How can the media rebuild public trust? That’s a question journalists have grappled with for decades. But now it’s more important than ever to examine the causes of and possible solutions to this vexing problem.
The good news is that most people value accurate, well-told news stories. A study by the American Press Institute and The Associated Press last year found 85 percent of adults surveyed cited accuracy as a critical reason they trust a news source and 72 percent value news reports that are concise and get to the point.
But the polarization of our politics has affected how the public consumes news. The Knight Foundation and Gallup just published a survey of 19,000 U.S adults about trust in the media.
What it found was striking:
- When asked to name an accurate news source, Republicans overwhelmingly mentioned Fox News. Democrats’ responses were more varied – CNN, The New York Times, The Washington Post, etc.
- 45 percent of Americans say there is “a great deal” of political bias in news coverage, up from 25 percent in 1989.
- 54 percent of Democrats view the news media favorably, compared to only 15 percent of Republicans.
- 40 percent of Republicans said accurate news stories that cast a politician or political group in a negative light should “always” be considered fake news.
- 25 percent of those surveyed admitted to getting news from only one perspective.
- 46 percent claimed to have firm views that rarely change.
So whom does the public trust? The Knight Foundation found Americans have the greatest trust in national network news and local and national newspapers to provide mostly accurate and politically balanced news. They trust cable news more than they trust online news sources; 73 percent said the spread of inaccurate information online is a major problem with news coverage.
Another hopeful statistic: While a majority may distrust “the media,” 54 percent said they had “a lot” or “a fair amount” of confidence in their local newspaper — a sentiment akin to the saying, “I hate Congress, but I love my congressman.”
What this says to me is that it’s more crucial than ever for journalists to make sure they produce truthful, unbiased, accurate news reports. Even small errors can plant the seed for skepticism. If a reporter misspells a name or doesn’t know the difference between First Avenue and First Street, the public starts to wonder what other information is wrong. And those who distrust the news media will pounce on mistakes to bolster their view that journalists can’t be trusted. Journalists should resist the digital-driven pressures to be first and fight for the time to be right and not allow personal bias to seep into news coverage.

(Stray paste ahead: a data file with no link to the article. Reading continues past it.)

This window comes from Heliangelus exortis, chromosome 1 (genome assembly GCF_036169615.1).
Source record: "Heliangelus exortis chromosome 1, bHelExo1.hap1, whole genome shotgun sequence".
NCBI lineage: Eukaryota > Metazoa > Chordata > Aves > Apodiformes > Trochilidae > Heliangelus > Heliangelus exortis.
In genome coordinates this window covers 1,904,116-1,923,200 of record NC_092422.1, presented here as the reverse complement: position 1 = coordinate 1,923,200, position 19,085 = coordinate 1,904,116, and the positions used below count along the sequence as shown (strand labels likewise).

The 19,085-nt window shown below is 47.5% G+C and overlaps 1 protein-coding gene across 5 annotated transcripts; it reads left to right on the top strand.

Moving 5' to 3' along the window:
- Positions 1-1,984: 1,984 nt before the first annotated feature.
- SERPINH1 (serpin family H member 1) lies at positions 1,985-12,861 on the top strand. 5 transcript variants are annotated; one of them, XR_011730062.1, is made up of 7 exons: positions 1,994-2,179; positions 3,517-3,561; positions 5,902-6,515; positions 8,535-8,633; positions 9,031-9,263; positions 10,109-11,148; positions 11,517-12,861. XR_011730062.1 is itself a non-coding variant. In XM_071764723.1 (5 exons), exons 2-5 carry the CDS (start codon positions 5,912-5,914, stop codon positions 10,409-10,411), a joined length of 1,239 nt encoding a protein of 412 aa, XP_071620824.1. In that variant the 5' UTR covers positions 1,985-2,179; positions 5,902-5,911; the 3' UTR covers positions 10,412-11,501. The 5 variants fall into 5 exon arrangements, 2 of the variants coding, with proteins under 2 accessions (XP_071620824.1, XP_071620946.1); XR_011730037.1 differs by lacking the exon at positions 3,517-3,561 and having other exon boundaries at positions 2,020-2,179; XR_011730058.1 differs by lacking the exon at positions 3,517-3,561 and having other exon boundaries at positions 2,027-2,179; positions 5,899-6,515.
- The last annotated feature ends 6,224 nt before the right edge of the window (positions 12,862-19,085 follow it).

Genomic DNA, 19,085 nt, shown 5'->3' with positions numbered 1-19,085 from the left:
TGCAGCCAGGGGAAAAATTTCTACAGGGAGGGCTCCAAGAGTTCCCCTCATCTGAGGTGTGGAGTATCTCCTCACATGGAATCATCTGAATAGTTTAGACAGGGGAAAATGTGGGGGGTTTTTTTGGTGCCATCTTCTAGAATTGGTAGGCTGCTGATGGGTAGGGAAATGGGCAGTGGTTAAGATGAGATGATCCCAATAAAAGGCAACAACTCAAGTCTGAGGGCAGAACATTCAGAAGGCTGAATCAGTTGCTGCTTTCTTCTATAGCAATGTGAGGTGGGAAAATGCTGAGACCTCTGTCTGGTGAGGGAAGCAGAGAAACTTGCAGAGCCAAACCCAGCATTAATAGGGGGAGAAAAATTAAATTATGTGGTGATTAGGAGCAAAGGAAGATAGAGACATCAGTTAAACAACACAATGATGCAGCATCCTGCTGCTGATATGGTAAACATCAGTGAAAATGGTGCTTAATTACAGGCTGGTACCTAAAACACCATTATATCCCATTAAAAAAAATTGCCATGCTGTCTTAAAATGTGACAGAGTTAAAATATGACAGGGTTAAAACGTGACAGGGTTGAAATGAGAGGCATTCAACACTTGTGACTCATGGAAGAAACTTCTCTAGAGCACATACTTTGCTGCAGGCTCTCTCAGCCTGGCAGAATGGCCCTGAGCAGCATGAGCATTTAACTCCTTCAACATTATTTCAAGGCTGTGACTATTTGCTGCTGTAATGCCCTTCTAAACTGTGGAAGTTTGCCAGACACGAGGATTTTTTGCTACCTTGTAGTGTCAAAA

“Even small mistakes are used to undercut the entire credibility of the press,” Peter Baker, chief White House correspondent for The New York Times, said at the Poynter Institute in January.
And when inevitable mistakes happen, journalists must correct them as quickly as possible online, in print and on the air. They should offer regret for the error and possibly a reason for how it was made and what steps will be taken to avoid a similar mistake from happening again.
Transparency also goes a long way toward building trust. Showing readers and viewers where information originates is key. Post a video or audio of a source saying the words that are quoted in a news story. Add a link to the full document that a story references. Specify in what ways you tried to reach people unavailable for comment – by phone, Facebook, Twitter, in person. The public often doesn’t know how we gather the news. It’s on us to tell them and show them, to prove that the information we present was collected ethically and accurately.
“I think there’s mystery about how we go about our work,” Marty Baron, executive editor of The Washington Post, told Poynter’s Indira Lakshmanan. “Let’s just be more transparent about how we pursued the story.”
The Post’s media columnist, Margaret Sullivan, recently wrote about her experiences talking to news consumers in small towns for six weeks. After interviewing 35 people and chatting with dozens of others, she said she found that while polls show Americans distrust the media, talking to them revealed a different story.
“The country isn’t, I believe, rigidly divided into those who will always hate the media and those who deeply appreciate us. As a result, I think it’s more important than ever that we journalists continue striving to win over those who are skeptical, conflicted or simply apathetic.
“Perhaps most important, we need to be much more transparent — willing to explain our work and own up to our inevitable mistakes.”
When the public better understands how the press works, we can continue to build trust.
Rebecca Baker is 2017-18 national SPJ president and contributing editor at NewsMavens.